Two political economists, writing in the Journal of Political Economy, have concluded that being a voter in the primaries in New Hampshire or Iowa makes you essentially as powerful as five voters on Super Tuesday — the date on which the most states hold simultaneous primaries in a presidential election year, which in 2008 was a total of 24, including California. That means that two states, each with arguably centrist tendencies, and with a combined population of 4.4 million (per 2010 Census data), wield enormous political power when it comes to choosing presidential candidates. In 2012, given that California has one of the most racially, religiously, politically, and ethnically diverse populations in the nation — not to mention being the most populous state in the country with 37.3 million residents — why shouldn't we be an early primary state?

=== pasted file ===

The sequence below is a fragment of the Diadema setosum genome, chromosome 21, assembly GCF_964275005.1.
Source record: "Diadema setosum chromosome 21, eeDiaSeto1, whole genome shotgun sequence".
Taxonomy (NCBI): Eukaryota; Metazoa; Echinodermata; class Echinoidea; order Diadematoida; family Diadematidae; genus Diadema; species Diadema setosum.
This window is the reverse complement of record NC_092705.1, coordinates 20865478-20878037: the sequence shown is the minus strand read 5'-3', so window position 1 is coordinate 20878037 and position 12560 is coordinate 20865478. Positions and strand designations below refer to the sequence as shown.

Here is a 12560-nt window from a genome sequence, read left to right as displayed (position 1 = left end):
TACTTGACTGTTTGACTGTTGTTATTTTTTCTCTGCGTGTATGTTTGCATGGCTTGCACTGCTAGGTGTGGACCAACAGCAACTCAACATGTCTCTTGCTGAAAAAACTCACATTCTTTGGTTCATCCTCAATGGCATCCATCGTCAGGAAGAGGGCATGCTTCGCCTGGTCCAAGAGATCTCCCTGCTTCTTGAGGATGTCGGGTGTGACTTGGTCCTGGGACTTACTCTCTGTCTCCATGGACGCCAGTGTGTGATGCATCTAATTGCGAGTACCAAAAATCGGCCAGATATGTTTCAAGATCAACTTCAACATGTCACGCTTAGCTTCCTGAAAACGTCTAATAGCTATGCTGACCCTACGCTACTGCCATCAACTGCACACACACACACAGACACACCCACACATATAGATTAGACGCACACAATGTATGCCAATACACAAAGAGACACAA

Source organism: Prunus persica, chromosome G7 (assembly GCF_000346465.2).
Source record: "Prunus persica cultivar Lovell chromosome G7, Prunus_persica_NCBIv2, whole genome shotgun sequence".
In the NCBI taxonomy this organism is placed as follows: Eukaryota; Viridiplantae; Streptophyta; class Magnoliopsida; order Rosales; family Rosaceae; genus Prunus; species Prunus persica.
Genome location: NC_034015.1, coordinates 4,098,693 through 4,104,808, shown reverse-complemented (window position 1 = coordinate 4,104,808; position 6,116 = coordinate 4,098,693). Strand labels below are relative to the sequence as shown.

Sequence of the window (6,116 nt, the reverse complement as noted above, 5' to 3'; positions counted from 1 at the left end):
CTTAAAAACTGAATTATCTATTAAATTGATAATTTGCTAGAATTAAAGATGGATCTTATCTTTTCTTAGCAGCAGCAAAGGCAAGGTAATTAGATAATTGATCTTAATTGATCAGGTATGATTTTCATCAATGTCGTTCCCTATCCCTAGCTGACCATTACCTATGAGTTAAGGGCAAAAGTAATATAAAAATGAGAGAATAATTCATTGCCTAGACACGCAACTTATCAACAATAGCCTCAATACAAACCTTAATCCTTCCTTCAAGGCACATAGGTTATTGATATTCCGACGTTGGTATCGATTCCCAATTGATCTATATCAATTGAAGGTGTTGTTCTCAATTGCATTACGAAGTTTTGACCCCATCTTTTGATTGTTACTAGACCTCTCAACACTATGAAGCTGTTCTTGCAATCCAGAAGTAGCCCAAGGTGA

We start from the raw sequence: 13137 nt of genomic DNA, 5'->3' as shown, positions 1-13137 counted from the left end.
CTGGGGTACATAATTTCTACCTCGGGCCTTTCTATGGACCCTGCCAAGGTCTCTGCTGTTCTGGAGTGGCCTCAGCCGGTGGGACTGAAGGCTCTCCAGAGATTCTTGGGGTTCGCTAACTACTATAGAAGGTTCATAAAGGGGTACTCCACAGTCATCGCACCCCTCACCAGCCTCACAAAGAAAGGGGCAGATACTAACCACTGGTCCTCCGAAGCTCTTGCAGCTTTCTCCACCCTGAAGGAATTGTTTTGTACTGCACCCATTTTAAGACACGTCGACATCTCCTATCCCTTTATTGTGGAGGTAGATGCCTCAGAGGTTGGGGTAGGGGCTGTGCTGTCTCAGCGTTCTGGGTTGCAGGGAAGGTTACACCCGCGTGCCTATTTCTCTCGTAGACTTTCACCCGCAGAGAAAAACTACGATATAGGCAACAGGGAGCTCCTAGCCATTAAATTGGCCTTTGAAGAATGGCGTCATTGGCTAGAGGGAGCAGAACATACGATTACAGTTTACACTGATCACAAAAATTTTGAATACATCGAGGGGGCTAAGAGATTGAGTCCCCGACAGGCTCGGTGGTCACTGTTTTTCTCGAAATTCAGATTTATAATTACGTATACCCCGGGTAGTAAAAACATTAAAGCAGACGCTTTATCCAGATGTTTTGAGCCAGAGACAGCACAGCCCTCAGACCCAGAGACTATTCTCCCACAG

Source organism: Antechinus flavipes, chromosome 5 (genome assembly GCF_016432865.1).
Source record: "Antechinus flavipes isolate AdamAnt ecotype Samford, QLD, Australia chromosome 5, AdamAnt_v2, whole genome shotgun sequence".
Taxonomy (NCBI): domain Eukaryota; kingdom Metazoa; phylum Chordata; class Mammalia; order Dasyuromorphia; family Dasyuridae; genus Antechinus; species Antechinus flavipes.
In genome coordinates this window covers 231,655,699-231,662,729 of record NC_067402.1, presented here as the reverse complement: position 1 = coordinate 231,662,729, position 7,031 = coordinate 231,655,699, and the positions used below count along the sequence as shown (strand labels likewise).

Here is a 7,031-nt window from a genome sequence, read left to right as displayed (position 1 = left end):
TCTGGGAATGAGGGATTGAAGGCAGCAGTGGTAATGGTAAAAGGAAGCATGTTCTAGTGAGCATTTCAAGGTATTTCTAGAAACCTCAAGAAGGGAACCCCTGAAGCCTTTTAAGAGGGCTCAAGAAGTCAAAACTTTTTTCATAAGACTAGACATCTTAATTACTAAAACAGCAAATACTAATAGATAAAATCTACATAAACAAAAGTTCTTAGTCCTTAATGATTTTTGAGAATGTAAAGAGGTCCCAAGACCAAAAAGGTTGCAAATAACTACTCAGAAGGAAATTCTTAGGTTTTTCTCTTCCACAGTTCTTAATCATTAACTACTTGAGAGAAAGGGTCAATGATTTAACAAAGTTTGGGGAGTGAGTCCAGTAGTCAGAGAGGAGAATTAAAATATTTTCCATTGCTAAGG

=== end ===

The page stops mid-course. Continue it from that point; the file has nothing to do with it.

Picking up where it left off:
If you compare Marin, Alameda, San Francisco, Fresno, Mendocino, San Bernardino, Kern, San Diego, and Los Angeles Counties, you're going to see about the most diverse cross-section of American culture as you're ever going to see. Why should we have to accept a presidential candidate chosen by a relative handful of people in New Hampshire and Iowa who, at some point in the past, were chosen for their centrism? We can't decide whether we want a Republican or a Democrat as governor, and we can barely get anything done in the State House since things are so diverse. NH and IA, along with the next two primary states on the schedule, Nevada and South Carolina, don't have a single big city that ranks among the country’s 25 largest, and this is basically a huge a Fuck You to the nation's enormous urban population, which the 2010 census is likely to show is only growing rapidly larger. Edward Glaeser, a Harvard economist, calls this the "anti-urban policy bias." Shouldn't big cities matter too?? Isn't it asinine of our government to continue to ignore cities, like they're just too liberal or confusing to focus on during an election year?